Mother spreads le­gacy

North Coast Weekender - - Front Page - Lau­ren Pi­lat

IN four years, Louise Clarke has spo­ken to more than 8000 young peo­ple but the one she longs to speak to and hug most is her daugh­ter Bron­nie.

Fri­day marked the fourth an­niver­sary of Bron­nie’s death and for Ms Clarke the dev­as­tat­ing pain is just as raw as when she lost her “dar­ling girl”.

Bron­nie died in 2014 from head in­juries sus­tained dur­ing a mo­tor­bike ac­ci­dent on West Coast Drive in front of her for­mer school, Sa­cred Heart Col­lege.

The 22-year-old, who was on the back of the mo­tor­bike her friend was rid­ing, is now re­mem­bered at the scene with a per­son­alised cross rep­re­sent­ing her “bright spirit”.

Her spirit also lives on with Ms Clarke, who shares her daugh­ter’s story through The Rip­ple Ef­fect: Bron­nie’s Story, an ed­u­ca­tion pro­gram help­ing high school stu­dents re­alise the im­pact of their de­ci­sions.

The Cur­ram­bine mother-of-three has pre­sented at six schools in­clud­ing Aran­more, Irene Mc­Cor­mack and Pren­diville Catholic col­leges.

Ms Clarke said Bron­nie’s Story started the con­ver­sa­tion about peer pres­sure and risk tak­ing, and “plants a seed” in stu­dents about how im­por­tant their de­ci­sions are in the heat of the mo­ment, es­pe­cially in what could be a risky sit­u­a­tion.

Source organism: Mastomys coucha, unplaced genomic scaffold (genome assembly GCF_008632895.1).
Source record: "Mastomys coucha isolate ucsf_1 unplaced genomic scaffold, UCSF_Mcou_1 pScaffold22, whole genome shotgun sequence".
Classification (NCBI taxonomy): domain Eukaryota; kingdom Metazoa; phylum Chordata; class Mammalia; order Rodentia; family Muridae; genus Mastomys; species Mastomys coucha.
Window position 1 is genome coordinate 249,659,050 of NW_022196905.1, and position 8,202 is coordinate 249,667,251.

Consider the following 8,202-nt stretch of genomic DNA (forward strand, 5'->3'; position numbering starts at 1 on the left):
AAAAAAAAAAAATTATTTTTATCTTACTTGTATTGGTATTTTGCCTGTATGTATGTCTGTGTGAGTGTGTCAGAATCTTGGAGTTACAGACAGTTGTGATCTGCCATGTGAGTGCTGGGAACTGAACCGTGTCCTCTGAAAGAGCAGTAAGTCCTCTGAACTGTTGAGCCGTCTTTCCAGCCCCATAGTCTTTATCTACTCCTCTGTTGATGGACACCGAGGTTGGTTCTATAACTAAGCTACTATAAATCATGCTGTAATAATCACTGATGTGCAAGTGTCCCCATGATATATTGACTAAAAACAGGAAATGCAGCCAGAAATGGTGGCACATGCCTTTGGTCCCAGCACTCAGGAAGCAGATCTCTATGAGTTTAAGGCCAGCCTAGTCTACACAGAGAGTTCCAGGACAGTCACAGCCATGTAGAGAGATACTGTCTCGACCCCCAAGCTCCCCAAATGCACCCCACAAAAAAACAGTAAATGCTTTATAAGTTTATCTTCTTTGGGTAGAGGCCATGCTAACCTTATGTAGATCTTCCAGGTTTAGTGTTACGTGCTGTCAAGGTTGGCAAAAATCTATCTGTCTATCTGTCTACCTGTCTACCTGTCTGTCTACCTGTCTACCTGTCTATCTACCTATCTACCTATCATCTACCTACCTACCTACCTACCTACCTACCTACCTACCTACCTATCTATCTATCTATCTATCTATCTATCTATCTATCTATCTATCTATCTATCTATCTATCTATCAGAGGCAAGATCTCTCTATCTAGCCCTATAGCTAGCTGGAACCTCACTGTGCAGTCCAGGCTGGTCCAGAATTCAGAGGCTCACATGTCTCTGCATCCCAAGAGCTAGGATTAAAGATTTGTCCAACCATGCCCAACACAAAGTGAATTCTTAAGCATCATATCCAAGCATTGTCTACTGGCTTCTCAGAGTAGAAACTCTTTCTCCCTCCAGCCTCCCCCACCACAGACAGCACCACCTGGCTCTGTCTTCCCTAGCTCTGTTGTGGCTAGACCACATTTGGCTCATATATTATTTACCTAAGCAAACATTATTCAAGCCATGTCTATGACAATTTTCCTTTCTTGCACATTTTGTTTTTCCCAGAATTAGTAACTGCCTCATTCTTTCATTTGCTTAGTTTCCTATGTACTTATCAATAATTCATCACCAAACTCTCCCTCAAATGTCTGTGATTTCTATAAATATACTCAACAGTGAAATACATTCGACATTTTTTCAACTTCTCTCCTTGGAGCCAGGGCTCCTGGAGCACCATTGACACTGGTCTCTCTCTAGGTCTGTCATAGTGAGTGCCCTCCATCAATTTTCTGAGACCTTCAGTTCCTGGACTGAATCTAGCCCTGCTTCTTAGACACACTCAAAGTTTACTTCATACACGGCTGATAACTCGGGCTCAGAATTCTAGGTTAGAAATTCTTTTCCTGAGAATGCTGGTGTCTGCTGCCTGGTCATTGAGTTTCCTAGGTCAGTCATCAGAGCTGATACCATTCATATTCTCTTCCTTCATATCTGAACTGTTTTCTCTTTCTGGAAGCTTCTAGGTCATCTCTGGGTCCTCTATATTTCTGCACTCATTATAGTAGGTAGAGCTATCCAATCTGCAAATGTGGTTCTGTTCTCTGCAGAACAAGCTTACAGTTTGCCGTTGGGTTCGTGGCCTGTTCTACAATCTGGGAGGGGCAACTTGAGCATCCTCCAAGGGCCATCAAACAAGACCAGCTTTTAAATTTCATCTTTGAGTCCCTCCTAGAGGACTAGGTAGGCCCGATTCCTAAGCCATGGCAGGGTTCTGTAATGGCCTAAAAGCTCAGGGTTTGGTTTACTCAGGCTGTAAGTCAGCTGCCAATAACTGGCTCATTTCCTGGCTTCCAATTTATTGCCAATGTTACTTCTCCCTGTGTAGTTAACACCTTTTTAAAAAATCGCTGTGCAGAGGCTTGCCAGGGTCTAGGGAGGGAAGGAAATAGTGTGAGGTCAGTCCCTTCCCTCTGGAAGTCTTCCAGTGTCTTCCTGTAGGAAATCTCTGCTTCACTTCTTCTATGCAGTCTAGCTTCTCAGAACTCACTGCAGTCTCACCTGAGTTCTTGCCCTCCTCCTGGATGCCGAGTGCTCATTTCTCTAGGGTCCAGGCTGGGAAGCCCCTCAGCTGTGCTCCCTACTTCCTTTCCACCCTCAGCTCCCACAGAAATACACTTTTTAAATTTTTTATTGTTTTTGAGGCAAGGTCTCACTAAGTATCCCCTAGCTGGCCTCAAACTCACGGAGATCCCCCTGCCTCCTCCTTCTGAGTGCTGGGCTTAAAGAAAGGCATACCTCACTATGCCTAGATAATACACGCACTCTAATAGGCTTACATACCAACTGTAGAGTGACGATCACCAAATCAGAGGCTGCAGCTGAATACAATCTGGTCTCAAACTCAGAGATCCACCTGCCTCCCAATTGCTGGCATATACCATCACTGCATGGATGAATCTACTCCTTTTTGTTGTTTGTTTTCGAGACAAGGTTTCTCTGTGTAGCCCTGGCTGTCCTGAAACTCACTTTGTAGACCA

“I re­count what hap­pened the morn­ing of her ac­ci­dent, in­clud­ing the events lead­ing up to Bron­nie mak­ing the cat­a­strophic de­ci­sion which ended her life,” she said.

“I talk about the short­and long-term rip­ple ef­fect of Bron­nie’s de­ci­sion on her im­me­di­ate and ex­tended fam­ily and many friends.

“We talk about choices, con­se­quences and strate­gies for keep­ing safe. I em­pha­sise the im­por­tance of al­ways mak­ing care­ful, con­sid­ered choices in life; in­clud­ing al­ways choos­ing life it­self, no mat­ter what the cir­cum­stances.”

For Ms Clarke, retelling Bron­nie’s story was about help­ing young peo­ple and keep­ing her spirit alive while turn­ing a neg­a­tive rip­ple ef­fect into a pos­i­tive one.

“Four years on and I’m still dev­as­tated at the loss of my dar­ling girl… I think about her with ev­ery wak­ing hour and con­tinue to miss her ter­ri­bly,” she said.

“The grief is as in­tense as it ever was; I’m just learn­ing to live my life around it.”

Through The Rip­ple Ef­fect: Bron­nie’s Story, Ms Clarke also sup­ports home­less youth, a cause which was close to Bron­nie’s heart, by do­nat­ing the ma­jor­ity of pro­ceeds to char­ity, HD Street­wise.

Stu­dents are also given a card with Bron­nie’s art­work on it that they use to write the name and phone num­ber of their sup­port net­work who they can call for help any time day or night.

For more in­for­ma­tion, email Louise.Clarke@cewa. edu.au.

A me­mo­rial to Bron­nie.

Bron­nie and Louise Clarke.

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